02:41 GMT01 November 2020
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    Dutch and Danish researchers exploring the effects of alcohol on "expectancy-driven mystical and quasi-mystical" episodes have gotten people wearing a skateboarding helmet with inactive wires attached to report a wide range of "extraordinary experiences."

    The scientists' report, recently published in the Religion, Brain & Behavior academic journal, employed the use of a so-called 'God Helmet', a placebo brain simulation device which study participants were told could elicit mystical occurrences.

    Taking the helmet to Lowlands Festival, an annual music fest held in the Netherlands, and testing it among a group of nearly 200 volunteers, the researchers, led by David Maij of the University of Amsterdam, sought to discover the impact of alcohol consumption on people's mystical experiences. And while the scientists received no conclusive proof on that front, the found that whether or not participants described themselves as religious or spiritual did have an impact.

    Blindfolded, fitted with headphones playing white noise, and asked to sit with the God Helmet on for 15 minutes, participants were told to click a mouse button if they were feeling an "extraordinary" experience. According to the study, "participants reported a wide range of extraordinary experiences associated with mysticism, including out-of-body experiences, involuntary movements, and the felt presence of invisible beings."

    "I came loose from the chair, the chair fell and I was floating. The desk started to shake heavily and I felt the presence of a dark figure next to me. It whispered something in my ear that I could not understand," one participant reported.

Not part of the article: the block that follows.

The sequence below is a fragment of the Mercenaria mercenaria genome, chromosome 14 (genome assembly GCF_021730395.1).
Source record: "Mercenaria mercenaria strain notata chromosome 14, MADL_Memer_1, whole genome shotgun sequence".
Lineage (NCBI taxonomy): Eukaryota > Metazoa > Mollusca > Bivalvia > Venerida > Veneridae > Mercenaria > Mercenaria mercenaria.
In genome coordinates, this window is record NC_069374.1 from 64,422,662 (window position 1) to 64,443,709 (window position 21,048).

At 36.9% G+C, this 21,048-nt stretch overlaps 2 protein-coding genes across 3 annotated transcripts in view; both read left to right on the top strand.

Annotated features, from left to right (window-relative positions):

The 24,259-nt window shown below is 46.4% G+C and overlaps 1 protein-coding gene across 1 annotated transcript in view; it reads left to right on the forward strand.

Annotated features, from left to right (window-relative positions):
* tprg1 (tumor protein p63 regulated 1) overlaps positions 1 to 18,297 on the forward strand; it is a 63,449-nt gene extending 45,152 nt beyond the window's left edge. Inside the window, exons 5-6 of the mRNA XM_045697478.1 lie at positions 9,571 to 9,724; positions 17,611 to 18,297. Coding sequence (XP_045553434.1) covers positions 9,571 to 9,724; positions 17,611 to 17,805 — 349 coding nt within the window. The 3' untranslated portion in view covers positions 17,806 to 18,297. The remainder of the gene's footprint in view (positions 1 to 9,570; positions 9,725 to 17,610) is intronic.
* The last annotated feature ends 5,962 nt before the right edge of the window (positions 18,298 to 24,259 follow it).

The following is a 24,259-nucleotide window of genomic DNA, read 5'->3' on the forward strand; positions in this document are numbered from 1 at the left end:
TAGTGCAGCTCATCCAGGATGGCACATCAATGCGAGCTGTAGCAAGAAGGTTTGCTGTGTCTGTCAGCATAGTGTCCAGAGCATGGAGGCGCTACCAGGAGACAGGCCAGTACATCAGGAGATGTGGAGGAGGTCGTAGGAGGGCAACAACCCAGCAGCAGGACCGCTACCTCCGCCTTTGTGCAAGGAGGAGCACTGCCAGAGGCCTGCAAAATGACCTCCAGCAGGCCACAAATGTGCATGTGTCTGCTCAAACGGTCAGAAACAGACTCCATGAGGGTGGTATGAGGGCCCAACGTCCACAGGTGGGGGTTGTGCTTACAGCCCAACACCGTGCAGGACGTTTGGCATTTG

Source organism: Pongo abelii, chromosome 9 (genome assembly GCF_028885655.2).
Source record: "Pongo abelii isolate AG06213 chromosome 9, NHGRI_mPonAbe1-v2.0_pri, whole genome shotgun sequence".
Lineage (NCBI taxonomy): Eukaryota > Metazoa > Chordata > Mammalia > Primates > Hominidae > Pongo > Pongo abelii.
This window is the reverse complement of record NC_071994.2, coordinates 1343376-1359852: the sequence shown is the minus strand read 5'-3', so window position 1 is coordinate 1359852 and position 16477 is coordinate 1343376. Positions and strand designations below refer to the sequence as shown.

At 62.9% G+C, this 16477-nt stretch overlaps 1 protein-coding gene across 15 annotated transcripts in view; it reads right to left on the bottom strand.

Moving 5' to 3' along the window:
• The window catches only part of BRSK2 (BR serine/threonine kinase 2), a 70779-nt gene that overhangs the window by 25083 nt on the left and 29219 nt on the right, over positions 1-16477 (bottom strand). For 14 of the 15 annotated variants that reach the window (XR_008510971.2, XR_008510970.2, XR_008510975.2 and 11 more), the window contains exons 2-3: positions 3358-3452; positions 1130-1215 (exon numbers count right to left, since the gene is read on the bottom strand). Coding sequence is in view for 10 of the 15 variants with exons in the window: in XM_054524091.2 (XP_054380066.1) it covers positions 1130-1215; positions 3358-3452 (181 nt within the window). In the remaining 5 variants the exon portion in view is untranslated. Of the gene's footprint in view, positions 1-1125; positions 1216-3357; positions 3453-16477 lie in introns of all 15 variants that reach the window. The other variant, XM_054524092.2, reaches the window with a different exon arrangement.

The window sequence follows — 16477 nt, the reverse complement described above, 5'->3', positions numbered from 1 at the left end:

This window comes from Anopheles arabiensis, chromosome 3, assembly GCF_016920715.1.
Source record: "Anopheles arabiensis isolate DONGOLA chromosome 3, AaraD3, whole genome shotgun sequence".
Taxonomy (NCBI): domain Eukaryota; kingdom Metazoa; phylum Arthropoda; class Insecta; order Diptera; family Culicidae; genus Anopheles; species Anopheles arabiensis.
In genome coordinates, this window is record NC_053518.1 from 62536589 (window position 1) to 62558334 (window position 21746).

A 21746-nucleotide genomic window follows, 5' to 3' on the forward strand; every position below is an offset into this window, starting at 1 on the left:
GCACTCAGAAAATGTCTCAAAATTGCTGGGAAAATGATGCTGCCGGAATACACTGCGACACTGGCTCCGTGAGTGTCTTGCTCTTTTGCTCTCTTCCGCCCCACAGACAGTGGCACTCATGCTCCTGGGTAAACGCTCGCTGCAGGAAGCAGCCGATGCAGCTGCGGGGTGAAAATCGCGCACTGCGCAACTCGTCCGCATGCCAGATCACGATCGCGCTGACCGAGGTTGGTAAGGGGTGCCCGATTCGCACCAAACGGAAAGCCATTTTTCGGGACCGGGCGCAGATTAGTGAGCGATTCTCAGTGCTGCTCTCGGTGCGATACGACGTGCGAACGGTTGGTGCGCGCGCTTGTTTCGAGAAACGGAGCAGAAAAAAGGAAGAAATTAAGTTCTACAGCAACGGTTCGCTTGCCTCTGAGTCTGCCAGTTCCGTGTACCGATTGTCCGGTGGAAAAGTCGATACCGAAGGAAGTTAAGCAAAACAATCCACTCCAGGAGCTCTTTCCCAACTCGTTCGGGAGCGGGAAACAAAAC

"I had the feeling that the helmet was taking control over me. My head started turning around and my eyes were spinning," another said.

    According to the study, a whopping 78.5% of study participants reported at least a weak bodily sensation, with 30.1% saying this was followed by stronger sensations.  Just 30.3% of participants reported feeling distracted or skeptical throughout the experiment. Others reported everything from hallucinations to time and space distortion.

    73.2% of the participants had consumed alcohol before of the test, 16.8% had had alcohol plus at least one drug, 2.6% consumed only drugs, and 7.4% were completely sober.

    Ultimately, Maij and his team reported no evidence of alcohol consumption increasing responsiveness to the God Helmet placebo effect, due in part to the music festive not being an ideal controlled environment. The researchers did postulate however that the levels of immersion, i.e. the tendency for some people to become immersed in the experiment, may have played a role in participants' experiences.

    The complete study can be found here.


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    experiences, alcohol, mysticism, study, experiment, God helmet, Netherlands
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